Mossberg answers a question in his mailbox column today, including the security threat posed by viruses to Apple's computers (unless you choose to run Windows on it, then you're just as vulnerable). His assessment also applies to computers running Linux. The common misconception is that virus writers don't target these platforms because they are not very popular. While this is true to an extent, it's a disingenous argument because it ignores the fact that Unix-like systems (Max OS X is based on BSD) it's much harder to run malicious code because the computer by default does not use the super-user or Adminstrator account. Its also harder to have a program execute without user intervention or permission, and even if a user does run a malicious program, it'll only have limited access to the system and its files.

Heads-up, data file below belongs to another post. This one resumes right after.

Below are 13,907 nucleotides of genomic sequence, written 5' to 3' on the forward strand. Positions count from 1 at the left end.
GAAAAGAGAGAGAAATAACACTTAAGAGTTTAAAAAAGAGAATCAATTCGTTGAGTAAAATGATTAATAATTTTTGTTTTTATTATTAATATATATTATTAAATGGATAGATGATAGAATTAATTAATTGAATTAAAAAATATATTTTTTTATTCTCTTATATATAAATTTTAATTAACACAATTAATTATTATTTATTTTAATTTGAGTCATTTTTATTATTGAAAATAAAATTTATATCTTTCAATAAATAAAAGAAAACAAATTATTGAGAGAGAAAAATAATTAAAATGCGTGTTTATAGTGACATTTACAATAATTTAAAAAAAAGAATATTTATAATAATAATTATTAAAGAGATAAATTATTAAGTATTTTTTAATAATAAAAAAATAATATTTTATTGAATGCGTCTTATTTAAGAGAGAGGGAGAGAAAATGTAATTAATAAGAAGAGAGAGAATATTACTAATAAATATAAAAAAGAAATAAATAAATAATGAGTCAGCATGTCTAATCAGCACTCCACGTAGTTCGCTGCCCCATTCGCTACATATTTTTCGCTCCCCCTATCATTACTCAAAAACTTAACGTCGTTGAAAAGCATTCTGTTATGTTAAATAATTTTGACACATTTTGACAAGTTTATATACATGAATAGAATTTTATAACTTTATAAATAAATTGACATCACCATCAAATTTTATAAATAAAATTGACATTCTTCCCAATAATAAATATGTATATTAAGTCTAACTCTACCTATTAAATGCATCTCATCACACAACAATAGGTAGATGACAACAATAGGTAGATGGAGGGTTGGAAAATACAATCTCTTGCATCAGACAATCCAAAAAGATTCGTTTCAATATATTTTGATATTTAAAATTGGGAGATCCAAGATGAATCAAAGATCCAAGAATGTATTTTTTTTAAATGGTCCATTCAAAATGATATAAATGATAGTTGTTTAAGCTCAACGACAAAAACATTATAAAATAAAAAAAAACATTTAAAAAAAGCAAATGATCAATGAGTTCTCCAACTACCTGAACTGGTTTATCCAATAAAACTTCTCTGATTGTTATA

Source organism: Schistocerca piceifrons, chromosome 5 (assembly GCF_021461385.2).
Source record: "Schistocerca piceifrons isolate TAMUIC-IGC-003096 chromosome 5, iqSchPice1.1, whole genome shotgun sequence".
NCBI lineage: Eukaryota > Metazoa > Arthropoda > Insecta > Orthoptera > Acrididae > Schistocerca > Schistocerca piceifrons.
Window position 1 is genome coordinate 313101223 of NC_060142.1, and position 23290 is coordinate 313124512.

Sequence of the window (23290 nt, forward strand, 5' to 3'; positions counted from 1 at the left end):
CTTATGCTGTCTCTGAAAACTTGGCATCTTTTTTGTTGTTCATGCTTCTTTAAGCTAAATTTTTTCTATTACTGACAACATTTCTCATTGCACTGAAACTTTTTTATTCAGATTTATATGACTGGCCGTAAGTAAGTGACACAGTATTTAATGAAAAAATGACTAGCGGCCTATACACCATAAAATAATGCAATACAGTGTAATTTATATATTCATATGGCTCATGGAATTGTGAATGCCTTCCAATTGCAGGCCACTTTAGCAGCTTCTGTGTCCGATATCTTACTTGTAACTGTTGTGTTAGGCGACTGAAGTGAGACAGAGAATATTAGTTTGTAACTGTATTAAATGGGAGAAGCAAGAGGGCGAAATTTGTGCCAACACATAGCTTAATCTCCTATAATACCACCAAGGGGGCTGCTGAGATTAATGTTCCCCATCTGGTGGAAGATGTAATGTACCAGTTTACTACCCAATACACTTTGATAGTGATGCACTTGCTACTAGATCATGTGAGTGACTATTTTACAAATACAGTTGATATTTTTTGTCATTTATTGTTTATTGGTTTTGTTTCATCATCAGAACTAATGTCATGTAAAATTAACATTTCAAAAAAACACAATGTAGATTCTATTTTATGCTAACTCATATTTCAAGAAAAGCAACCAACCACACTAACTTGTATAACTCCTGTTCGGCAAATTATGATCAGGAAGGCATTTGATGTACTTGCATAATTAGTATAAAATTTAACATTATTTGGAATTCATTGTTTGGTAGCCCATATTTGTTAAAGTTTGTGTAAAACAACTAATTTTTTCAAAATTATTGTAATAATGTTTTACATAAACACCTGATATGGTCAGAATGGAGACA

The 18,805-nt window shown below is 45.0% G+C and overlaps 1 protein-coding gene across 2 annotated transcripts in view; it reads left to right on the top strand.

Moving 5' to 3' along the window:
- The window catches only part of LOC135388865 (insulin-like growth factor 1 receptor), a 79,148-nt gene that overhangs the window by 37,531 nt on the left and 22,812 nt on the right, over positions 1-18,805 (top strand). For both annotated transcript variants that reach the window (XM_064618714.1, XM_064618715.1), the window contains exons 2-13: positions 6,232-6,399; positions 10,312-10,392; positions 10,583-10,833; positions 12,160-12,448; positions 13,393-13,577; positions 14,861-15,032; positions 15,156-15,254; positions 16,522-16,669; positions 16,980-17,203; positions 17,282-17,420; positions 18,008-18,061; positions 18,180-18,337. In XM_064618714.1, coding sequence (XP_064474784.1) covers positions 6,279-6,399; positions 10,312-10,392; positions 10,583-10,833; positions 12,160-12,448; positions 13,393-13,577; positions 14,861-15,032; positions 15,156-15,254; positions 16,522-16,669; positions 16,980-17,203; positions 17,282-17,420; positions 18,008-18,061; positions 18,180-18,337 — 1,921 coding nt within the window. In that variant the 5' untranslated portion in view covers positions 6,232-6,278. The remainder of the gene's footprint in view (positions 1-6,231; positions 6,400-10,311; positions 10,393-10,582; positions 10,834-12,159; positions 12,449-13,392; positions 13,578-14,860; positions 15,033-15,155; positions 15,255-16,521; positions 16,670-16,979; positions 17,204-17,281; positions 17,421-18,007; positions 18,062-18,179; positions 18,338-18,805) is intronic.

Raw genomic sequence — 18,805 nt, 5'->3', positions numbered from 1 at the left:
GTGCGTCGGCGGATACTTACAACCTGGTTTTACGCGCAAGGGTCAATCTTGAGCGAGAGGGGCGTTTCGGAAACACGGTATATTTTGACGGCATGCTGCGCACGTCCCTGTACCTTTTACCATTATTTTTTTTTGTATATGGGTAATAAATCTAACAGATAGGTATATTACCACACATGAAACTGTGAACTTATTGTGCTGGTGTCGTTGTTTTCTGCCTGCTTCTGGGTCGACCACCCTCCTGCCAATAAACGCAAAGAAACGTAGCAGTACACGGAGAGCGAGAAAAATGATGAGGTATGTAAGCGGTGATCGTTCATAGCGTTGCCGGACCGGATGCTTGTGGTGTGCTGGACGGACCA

As of today, there have been exactly two documented, successful pieces of malicious software -- viruses, trojan horses, worms -- that affected users of the Mac OS X operating system, since it was released in 2001. And these two failed to spread much, affecting probably a few dozen people, and doing no harm. I expect there to be a small number of additional Mac viruses this year.